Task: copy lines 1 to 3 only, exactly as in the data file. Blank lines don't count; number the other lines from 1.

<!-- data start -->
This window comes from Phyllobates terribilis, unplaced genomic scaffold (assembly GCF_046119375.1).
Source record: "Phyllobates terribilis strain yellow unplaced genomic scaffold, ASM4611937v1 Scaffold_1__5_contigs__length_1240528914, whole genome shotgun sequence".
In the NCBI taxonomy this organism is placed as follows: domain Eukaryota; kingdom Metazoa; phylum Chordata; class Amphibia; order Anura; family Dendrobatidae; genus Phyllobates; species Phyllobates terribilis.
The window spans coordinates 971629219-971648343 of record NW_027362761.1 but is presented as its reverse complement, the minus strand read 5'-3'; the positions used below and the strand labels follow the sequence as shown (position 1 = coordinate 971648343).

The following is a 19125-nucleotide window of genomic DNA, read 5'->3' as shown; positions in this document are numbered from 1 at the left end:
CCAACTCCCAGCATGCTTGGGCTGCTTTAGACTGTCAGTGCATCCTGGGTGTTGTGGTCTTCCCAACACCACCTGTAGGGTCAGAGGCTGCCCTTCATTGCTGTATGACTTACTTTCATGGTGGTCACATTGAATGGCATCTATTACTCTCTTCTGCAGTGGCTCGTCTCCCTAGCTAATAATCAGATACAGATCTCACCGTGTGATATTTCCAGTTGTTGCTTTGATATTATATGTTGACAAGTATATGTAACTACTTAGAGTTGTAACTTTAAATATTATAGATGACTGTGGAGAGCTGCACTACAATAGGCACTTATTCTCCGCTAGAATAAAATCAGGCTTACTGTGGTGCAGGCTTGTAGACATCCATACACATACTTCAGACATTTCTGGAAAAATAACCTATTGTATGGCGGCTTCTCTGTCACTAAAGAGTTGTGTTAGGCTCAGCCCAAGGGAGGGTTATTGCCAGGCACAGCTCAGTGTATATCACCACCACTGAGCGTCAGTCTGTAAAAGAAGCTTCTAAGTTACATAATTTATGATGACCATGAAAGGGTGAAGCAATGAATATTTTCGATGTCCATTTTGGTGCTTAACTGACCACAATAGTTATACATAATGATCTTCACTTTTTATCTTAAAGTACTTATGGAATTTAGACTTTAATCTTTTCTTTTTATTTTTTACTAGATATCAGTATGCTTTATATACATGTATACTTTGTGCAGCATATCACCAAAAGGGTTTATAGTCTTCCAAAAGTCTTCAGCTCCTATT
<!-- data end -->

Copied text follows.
This window comes from Phyllobates terribilis, unplaced genomic scaffold (assembly GCF_046119375.1).
Source record: "Phyllobates terribilis strain yellow unplaced genomic scaffold, ASM4611937v1 Scaffold_1__5_contigs__length_1240528914, whole genome shotgun sequence".
In the NCBI taxonomy this organism is placed as follows: domain Eukaryota; kingdom Metazoa; phylum Chordata; class Amphibia; order Anura; family Dendrobatidae; genus Phyllobates; species Phyllobates terribilis.